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Posted: Wednesday October 15, 2008 2:40PM; Updated: Friday October 24, 2008 1:23PM
Jon Wertheim Jon Wertheim >
TENNIS MAILBAG

Comparing Jelena and Ana, the best to not win a major and more

Story Highlights

I still say that we ought to reserve judgment until Ivanovic is at full strength

Let's do, however, take this opportunity to give some props to Jankovic

I cast my Best Player Never To Have Won a Slam Title vote for Marcelo Rios

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Evaluating an injured Ana Ivanovic is not the way to judge a player's worthiness of No. 1.
Evaluating an injured Ana Ivanovic is not the way to judge a player's worthiness of No. 1.
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I used to think this notion was controversial and didn't want to submit it for fear of being ridiculed, but I think the time has finally come: Jelena Jankovic is a better No. 1 than Ana Ivanovic. Here's a few reasons why.

Ana was tremendously helped in reaching No. 1 by Justine Henin's retirement and a cupcake draw to her first slam (Ana faced zero slam finalists vs. Dinara Safina, who faced a combined 4 slams, 5 finals, and several match points). When Jelena became the top-ranked player, everyone said she needed to at least reach a slam final to deserve it. She ends up doing it and doesn't embarrass herself in the process. The press (and I used to think justifiably so) keep hounding her about not deserving such a prestigious position, and yet she continues to win day in and day out.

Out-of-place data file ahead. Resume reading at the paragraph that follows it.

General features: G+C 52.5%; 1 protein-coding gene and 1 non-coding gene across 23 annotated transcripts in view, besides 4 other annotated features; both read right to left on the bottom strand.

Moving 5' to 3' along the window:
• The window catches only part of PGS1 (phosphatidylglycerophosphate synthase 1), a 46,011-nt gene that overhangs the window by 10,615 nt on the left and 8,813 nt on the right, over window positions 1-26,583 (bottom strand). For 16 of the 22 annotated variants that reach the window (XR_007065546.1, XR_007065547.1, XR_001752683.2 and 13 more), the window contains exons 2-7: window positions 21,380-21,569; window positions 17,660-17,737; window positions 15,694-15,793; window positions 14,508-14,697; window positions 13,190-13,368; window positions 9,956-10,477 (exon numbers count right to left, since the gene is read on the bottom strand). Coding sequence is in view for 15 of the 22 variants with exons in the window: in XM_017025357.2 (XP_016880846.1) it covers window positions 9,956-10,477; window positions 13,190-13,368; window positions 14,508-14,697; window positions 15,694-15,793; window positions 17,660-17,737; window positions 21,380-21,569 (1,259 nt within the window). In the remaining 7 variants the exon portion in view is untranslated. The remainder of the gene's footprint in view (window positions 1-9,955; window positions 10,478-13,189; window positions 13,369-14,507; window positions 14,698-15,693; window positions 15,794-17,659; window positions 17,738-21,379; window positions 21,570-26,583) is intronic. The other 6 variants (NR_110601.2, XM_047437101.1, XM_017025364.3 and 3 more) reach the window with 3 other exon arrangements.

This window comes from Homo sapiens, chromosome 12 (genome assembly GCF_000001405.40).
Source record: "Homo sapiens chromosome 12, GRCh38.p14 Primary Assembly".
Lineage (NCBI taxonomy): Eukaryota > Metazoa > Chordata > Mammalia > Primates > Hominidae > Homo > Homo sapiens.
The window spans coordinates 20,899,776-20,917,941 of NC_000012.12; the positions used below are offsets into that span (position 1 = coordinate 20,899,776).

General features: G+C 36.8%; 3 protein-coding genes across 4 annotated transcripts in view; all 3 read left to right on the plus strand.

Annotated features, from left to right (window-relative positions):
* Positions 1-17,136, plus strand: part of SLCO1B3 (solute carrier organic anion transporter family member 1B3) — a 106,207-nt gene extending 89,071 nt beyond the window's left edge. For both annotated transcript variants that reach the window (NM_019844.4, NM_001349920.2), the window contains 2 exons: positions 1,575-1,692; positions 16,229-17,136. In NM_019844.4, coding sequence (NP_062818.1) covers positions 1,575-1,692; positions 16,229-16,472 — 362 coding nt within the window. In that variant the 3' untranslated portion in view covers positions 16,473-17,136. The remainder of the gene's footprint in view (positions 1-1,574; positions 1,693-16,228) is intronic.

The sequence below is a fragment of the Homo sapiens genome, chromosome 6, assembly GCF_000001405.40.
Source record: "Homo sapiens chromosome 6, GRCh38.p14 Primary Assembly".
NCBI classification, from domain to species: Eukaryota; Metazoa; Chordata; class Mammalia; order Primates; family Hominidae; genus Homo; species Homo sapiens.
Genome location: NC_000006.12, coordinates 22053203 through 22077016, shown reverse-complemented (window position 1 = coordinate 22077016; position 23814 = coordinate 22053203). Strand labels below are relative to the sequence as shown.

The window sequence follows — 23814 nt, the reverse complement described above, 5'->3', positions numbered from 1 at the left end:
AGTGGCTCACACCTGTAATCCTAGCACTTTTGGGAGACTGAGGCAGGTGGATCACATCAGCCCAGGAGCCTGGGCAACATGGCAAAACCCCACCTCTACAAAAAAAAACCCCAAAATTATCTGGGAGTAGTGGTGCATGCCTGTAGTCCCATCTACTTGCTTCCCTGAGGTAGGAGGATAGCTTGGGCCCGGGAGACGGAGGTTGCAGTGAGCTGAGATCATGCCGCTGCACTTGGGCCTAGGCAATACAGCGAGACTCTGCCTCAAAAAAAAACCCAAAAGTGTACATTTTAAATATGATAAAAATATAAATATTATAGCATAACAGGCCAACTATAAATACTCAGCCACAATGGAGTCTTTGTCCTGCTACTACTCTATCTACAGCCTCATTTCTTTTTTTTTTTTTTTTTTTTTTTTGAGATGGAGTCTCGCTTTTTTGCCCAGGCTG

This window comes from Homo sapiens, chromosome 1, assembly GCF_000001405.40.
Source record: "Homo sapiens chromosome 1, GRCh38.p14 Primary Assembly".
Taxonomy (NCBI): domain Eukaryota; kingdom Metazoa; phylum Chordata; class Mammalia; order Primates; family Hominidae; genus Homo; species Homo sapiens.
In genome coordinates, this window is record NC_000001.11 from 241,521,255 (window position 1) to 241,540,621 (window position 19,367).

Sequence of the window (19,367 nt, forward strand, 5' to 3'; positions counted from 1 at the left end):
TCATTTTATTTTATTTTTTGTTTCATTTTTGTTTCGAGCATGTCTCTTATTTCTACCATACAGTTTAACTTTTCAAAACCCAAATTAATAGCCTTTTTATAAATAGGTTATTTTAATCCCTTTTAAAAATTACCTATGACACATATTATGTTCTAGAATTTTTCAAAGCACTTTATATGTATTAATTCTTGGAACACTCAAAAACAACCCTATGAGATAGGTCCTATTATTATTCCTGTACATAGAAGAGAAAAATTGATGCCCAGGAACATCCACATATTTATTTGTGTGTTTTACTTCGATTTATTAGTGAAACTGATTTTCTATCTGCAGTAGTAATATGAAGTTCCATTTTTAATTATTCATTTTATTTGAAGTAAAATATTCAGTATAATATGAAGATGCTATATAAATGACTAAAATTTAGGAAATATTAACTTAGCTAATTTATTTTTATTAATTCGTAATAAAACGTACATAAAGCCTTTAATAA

I don't think I even need to remind anyone of Ana's W-L record at the moment. Jankovic, for being accused of not being as mentally tough as her compatriot, seems to have proved otherwise (maybe we should have suspected this when Ana's team had to hide from her the opportunity of reaching No. 1 at the French). And I know people could say Ana's been injured (her's was probably far more serious than the laundry list of Jelena's injuries), but let's compare with the other No. 1s in the past couple of years who've come back from an extended injury.
-- Robert Kelso, Los Angeles

• Several of you have written in these past few weeks making a similar, if less detailed, observation. It's unfortunate that these comparisons have to be made. But, realistically, it's inevitable. You have two colleagues from the same small country, roughly the same age, with contrasting styles and mannerisms and ... well, what do you expect? I don't disagree with Robert's premise, but I still say we ought to reserve judgment until Ivanovic is at full strength. Clearly she is just a shard of the uninhibited ball-striker who won the French Open. There's a mental component to her struggles these past few months, but she is injured as well. So let's hold off here.

Let's do, however, take this opportunity to give some props to Jankovic, who appears to be filling the vacuum at the top of the WTA rankings and acquitting herself like a No. 1 player. On the heels of her run to the U.S. Open final, Hammerin' Jank has won three titles and will finish 2008 with the No. 1 ranking. Plus, she's done it with that polished smile on her face and a sense of candor we haven't seen since Martina Hingis.